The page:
7. The transformation economy will be ecologically oriented. As our economic measures become less captivated by industrial era fascinations such as productivity, we can reorient towards measures of quality of life. Awakenings of the soul are intimately connected to a growing respect for the biosphere. Since neither the transformation nor the information economies depend upon intensive biological resource use, we can begin to scale back on wholesale destruction of our ecosystems. To believe that such scaling back is possible by going backwards to a pre-industrial era is naive; industrial age mechanisms are already in place to ensure efficient pillaging of the earth’s resources. Only an advance forward into new economic spheres will rein in the plundering of the biosphere. Two examples: first, transformation often results in a migration towards a vegetarian diet, which is far less resource intensive than a meat-based diet. Second, transformed people are more likely to use their information age skills, such as in engineering or medical expertise, for human betterment. I foresee a time when centers for world science and engineering are created. Those called to such work will patent the products for all humankind and thus accelerate beneficial technology transfer to developing countries.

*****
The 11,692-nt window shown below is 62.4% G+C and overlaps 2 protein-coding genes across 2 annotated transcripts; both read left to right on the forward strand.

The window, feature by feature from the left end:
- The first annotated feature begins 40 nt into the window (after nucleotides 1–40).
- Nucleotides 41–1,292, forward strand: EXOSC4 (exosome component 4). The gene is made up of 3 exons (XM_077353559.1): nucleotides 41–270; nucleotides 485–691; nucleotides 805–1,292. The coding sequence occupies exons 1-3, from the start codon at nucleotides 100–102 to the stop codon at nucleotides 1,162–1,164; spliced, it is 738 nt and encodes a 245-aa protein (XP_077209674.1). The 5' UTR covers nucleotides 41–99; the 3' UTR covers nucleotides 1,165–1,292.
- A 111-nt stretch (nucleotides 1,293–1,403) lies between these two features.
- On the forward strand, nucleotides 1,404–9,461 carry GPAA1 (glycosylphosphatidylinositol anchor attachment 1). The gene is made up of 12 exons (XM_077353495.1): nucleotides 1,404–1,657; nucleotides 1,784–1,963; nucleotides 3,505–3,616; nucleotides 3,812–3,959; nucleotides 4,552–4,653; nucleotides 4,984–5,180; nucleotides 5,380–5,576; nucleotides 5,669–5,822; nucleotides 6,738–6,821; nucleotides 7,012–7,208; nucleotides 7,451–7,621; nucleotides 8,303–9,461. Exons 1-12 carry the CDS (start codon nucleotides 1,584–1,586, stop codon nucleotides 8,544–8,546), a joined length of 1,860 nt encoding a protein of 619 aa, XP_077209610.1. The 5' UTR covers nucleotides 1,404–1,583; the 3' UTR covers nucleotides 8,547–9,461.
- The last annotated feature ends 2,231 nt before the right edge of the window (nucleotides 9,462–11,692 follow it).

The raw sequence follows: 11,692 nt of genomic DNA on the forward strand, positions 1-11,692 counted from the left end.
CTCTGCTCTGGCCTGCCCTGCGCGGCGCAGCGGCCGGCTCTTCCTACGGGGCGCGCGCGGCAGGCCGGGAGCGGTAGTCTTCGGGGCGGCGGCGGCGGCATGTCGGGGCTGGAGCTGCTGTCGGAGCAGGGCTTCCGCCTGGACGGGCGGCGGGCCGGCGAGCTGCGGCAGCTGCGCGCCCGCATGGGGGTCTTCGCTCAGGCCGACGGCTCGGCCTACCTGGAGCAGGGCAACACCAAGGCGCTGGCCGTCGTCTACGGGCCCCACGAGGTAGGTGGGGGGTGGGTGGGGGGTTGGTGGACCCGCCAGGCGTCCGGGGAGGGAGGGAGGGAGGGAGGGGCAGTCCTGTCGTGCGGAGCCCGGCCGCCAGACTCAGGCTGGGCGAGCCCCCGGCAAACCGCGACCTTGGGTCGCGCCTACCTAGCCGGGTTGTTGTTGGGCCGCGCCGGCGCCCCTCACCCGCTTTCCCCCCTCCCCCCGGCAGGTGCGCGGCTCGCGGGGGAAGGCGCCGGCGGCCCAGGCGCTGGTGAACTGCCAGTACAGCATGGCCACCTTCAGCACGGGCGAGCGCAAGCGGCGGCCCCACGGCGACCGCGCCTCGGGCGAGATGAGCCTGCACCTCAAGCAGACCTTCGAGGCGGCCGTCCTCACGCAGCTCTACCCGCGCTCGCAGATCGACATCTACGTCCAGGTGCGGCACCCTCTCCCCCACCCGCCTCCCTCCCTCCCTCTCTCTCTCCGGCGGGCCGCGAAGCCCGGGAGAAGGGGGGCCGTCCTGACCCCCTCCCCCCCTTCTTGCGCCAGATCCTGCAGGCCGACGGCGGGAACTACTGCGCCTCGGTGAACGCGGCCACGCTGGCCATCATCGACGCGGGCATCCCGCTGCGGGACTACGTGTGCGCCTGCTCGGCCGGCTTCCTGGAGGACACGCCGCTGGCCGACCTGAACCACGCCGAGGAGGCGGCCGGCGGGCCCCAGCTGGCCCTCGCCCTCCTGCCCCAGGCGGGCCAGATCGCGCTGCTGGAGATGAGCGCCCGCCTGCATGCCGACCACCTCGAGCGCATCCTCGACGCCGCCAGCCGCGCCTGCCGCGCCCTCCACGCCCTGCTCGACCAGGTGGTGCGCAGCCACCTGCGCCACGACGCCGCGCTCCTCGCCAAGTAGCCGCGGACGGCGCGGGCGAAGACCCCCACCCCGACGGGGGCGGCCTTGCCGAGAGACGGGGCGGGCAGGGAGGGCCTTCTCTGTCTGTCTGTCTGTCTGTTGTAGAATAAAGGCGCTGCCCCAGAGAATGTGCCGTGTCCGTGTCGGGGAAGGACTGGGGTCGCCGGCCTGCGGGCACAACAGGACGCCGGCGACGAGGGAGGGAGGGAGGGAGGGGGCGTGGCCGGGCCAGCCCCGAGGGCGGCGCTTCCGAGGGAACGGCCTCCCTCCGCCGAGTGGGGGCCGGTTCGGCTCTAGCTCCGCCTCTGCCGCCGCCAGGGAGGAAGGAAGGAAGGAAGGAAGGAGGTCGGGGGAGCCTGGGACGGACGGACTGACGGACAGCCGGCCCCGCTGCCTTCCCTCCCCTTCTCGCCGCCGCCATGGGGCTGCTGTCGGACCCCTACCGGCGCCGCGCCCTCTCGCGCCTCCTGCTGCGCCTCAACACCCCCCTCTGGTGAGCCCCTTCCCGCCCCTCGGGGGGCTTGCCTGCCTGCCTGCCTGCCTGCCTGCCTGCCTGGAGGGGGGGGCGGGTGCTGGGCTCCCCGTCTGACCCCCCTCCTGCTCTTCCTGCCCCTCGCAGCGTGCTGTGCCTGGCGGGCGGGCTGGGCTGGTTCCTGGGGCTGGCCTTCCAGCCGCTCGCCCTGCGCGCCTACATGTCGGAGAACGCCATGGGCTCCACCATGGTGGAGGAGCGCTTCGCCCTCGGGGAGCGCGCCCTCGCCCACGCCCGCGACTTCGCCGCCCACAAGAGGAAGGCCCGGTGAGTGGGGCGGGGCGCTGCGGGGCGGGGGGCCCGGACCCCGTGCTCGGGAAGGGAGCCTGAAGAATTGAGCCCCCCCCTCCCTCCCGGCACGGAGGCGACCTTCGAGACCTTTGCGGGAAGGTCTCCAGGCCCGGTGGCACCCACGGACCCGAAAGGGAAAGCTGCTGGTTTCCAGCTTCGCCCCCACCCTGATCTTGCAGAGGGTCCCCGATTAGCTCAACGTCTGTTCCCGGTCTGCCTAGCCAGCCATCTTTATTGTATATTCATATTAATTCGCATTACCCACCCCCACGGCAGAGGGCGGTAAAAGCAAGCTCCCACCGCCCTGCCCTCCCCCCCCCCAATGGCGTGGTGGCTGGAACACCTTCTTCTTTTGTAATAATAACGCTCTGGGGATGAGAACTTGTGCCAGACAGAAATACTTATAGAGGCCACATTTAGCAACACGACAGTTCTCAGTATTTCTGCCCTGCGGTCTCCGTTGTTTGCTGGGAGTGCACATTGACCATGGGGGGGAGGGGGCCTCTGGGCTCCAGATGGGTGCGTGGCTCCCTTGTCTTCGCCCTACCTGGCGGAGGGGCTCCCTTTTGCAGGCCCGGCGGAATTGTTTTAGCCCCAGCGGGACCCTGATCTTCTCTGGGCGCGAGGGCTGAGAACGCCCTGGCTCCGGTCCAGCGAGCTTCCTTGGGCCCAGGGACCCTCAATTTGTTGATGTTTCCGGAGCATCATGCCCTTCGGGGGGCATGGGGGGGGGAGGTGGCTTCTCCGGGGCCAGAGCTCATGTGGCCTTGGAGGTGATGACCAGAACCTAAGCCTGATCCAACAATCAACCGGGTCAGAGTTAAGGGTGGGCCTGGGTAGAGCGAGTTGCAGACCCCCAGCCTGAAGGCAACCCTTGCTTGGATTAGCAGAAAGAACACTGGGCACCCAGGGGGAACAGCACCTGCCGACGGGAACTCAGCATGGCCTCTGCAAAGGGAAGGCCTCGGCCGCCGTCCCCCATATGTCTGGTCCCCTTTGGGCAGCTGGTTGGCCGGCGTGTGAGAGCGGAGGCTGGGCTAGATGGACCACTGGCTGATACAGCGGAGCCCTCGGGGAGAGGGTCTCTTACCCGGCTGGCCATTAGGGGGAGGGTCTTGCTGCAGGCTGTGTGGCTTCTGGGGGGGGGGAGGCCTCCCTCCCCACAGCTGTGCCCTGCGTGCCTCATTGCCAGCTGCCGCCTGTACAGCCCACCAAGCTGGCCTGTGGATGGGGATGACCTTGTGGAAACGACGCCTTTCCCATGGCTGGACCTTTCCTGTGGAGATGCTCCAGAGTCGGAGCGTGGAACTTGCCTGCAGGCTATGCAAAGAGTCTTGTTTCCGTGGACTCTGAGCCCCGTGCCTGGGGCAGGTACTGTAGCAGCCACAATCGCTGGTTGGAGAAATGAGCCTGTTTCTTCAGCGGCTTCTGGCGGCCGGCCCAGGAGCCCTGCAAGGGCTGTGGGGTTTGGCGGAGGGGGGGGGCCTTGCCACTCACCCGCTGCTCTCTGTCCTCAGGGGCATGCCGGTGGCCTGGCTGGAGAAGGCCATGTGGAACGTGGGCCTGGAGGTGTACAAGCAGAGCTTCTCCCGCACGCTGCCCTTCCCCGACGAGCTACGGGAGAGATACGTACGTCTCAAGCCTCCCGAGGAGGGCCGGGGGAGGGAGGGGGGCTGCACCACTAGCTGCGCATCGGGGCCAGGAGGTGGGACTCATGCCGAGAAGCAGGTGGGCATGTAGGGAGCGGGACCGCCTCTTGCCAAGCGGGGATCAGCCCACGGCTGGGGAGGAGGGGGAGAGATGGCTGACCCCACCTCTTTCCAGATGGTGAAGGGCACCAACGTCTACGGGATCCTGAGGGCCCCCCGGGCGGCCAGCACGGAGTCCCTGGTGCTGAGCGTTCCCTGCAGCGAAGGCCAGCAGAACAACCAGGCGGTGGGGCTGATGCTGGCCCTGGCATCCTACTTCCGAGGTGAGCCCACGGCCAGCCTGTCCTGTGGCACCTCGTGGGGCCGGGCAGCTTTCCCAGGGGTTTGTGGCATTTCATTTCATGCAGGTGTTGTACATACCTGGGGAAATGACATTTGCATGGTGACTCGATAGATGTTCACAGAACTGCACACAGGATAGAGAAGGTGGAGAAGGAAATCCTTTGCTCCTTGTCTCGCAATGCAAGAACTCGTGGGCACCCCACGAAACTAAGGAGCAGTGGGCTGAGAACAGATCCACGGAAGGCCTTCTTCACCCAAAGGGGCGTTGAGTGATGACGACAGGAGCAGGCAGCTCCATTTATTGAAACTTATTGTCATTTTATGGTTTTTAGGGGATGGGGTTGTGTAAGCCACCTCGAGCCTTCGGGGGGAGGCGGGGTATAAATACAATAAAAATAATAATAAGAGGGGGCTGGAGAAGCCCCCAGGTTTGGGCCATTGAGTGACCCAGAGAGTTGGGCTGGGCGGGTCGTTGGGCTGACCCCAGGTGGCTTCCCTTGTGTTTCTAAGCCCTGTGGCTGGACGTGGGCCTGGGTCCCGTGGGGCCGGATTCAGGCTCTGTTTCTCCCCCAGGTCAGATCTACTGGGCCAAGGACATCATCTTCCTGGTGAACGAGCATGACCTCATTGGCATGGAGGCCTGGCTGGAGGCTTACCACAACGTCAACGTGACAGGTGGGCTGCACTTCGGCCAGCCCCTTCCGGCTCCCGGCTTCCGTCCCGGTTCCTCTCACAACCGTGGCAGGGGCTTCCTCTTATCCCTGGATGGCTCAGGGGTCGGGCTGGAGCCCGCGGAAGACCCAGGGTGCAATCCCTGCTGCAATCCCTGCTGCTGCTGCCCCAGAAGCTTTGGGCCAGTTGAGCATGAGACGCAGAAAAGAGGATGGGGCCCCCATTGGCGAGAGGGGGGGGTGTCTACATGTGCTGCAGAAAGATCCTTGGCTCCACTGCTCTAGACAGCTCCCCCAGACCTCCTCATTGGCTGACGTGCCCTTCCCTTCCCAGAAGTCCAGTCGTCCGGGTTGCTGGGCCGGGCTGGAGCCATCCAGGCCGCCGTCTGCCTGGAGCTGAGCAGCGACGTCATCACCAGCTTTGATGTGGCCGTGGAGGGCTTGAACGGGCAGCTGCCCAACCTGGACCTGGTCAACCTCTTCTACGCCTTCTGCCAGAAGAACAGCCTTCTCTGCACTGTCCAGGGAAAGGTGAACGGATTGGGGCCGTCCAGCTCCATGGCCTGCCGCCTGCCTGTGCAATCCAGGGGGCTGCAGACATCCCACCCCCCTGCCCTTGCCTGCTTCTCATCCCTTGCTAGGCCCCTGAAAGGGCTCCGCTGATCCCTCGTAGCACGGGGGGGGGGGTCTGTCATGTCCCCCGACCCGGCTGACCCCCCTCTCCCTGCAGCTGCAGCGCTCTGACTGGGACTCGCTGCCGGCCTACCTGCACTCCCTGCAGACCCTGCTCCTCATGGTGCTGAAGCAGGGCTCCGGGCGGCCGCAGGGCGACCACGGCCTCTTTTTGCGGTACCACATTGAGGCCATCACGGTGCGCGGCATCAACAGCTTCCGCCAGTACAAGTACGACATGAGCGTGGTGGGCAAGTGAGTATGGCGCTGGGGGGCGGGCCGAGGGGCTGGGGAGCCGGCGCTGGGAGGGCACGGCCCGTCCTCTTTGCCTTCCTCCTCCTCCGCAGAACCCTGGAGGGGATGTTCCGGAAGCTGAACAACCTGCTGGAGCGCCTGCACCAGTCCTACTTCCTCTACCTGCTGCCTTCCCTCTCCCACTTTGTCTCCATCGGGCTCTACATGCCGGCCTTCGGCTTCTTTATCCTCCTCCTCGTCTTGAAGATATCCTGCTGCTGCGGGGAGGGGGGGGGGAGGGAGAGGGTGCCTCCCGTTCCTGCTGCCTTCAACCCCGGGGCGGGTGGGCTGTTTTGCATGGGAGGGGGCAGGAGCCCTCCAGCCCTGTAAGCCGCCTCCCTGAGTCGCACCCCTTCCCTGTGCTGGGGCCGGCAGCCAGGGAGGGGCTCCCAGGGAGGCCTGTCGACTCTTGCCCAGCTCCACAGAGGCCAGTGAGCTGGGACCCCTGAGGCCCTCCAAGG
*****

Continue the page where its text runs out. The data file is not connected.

8. The transformation economy will bring more retirees back into productive work. The success of modern hygiene, diet, and medicine has created a ballooning group of retirees, many of whom would be happy to be involved in something that serves others. The most vigorous and enthusiastic elders are often found in transformational circles. B.K.S. Iyengar just celebrated his 80th birthday and is the world’s foremost yoga teacher. George Leonard is an exuberant Aikido sensei at 77. Laura Huxley heads a foundation for teens and children at 85. Examples abound of elders who have not only thrived well into their supposed retirement years, but even increased their positive impact. Because the transformation economy is dependent on wisdom rather than mere knowledge, many people retiring from a career in the information economy could work their way into the transformation economy, where they could be productively engaged as therapists, mentors, guides, or teachers well into traditional retirement years.